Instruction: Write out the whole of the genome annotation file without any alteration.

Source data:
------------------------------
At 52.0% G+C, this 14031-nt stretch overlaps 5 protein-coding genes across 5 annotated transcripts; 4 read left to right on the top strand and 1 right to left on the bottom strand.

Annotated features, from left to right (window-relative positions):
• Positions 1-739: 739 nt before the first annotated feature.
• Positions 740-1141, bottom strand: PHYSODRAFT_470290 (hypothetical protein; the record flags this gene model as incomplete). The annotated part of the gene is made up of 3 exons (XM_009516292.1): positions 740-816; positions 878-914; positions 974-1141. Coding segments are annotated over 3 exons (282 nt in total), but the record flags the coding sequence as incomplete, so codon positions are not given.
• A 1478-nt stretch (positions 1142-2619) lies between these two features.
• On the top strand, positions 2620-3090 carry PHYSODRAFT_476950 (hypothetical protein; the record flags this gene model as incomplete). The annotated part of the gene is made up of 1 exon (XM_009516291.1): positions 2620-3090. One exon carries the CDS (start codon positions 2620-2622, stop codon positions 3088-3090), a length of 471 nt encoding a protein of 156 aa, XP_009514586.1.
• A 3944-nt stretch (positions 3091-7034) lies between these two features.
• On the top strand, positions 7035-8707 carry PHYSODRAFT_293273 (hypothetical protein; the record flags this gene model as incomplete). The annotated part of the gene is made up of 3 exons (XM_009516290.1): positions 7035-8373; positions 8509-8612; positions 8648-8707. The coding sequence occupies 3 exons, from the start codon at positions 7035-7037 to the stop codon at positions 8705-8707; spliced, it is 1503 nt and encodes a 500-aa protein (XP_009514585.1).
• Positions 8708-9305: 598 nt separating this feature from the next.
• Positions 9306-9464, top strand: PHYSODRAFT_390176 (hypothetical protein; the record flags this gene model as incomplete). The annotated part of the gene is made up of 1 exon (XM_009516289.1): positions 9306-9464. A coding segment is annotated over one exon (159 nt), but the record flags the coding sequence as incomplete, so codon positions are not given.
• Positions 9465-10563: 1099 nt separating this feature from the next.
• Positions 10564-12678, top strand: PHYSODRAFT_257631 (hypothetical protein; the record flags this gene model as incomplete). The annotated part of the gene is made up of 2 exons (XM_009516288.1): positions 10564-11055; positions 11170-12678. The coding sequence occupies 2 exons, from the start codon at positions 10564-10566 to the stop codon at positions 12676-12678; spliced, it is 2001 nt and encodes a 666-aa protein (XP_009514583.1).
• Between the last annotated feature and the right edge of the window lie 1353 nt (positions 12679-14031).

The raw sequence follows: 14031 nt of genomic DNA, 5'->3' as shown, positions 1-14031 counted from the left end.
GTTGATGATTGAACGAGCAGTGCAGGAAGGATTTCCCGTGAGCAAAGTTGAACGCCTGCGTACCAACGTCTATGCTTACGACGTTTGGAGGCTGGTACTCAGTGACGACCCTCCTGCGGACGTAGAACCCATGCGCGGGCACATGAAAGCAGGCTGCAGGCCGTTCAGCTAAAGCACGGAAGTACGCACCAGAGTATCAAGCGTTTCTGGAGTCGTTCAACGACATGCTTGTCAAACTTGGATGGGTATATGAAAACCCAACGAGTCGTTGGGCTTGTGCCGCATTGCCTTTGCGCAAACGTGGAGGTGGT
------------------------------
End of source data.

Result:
At 52.0% G+C, this 14031-nt stretch overlaps 5 protein-coding genes across 5 annotated transcripts; 4 read left to right on the top strand and 1 right to left on the bottom strand.

Annotated features, from left to right (window-relative positions):
• Positions 1-739: 739 nt before the first annotated feature.
• Positions 740-1141, bottom strand: PHYSODRAFT_470290 (hypothetical protein; the record flags this gene model as incomplete). The annotated part of the gene is made up of 3 exons (XM_009516292.1): positions 740-816; positions 878-914; positions 974-1141. Coding segments are annotated over 3 exons (282 nt in total), but the record flags the coding sequence as incomplete, so codon positions are not given.
• A 1478-nt stretch (positions 1142-2619) lies between these two features.
• On the top strand, positions 2620-3090 carry PHYSODRAFT_476950 (hypothetical protein; the record flags this gene model as incomplete). The annotated part of the gene is made up of 1 exon (XM_009516291.1): positions 2620-3090. One exon carries the CDS (start codon positions 2620-2622, stop codon positions 3088-3090), a length of 471 nt encoding a protein of 156 aa, XP_009514586.1.
• A 3944-nt stretch (positions 3091-7034) lies between these two features.
• On the top strand, positions 7035-8707 carry PHYSODRAFT_293273 (hypothetical protein; the record flags this gene model as incomplete). The annotated part of the gene is made up of 3 exons (XM_009516290.1): positions 7035-8373; positions 8509-8612; positions 8648-8707. The coding sequence occupies 3 exons, from the start codon at positions 7035-7037 to the stop codon at positions 8705-8707; spliced, it is 1503 nt and encodes a 500-aa protein (XP_009514585.1).
• Positions 8708-9305: 598 nt separating this feature from the next.
• Positions 9306-9464, top strand: PHYSODRAFT_390176 (hypothetical protein; the record flags this gene model as incomplete). The annotated part of the gene is made up of 1 exon (XM_009516289.1): positions 9306-9464. A coding segment is annotated over one exon (159 nt), but the record flags the coding sequence as incomplete, so codon positions are not given.
• Positions 9465-10563: 1099 nt separating this feature from the next.
• Positions 10564-12678, top strand: PHYSODRAFT_257631 (hypothetical protein; the record flags this gene model as incomplete). The annotated part of the gene is made up of 2 exons (XM_009516288.1): positions 10564-11055; positions 11170-12678. The coding sequence occupies 2 exons, from the start codon at positions 10564-10566 to the stop codon at positions 12676-12678; spliced, it is 2001 nt and encodes a 666-aa protein (XP_009514583.1).
• Between the last annotated feature and the right edge of the window lie 1353 nt (positions 12679-14031).

The raw sequence follows: 14031 nt of genomic DNA, 5'->3' as shown, positions 1-14031 counted from the left end.
GTTGATGATTGAACGAGCAGTGCAGGAAGGATTTCCCGTGAGCAAAGTTGAACGCCTGCGTACCAACGTCTATGCTTACGACGTTTGGAGGCTGGTACTCAGTGACGACCCTCCTGCGGACGTAGAACCCATGCGCGGGCACATGAAAGCAGGCTGCAGGCCGTTCAGCTAAAGCACGGAAGTACGCACCAGAGTATCAAGCGTTTCTGGAGTCGTTCAACGACATGCTTGTCAAACTTGGATGGGTATATGAAAACCCAACGAGTCGTTGGGCTTGTGCCGCATTGCCTTTGCGCAAACGTGGAGGTGGT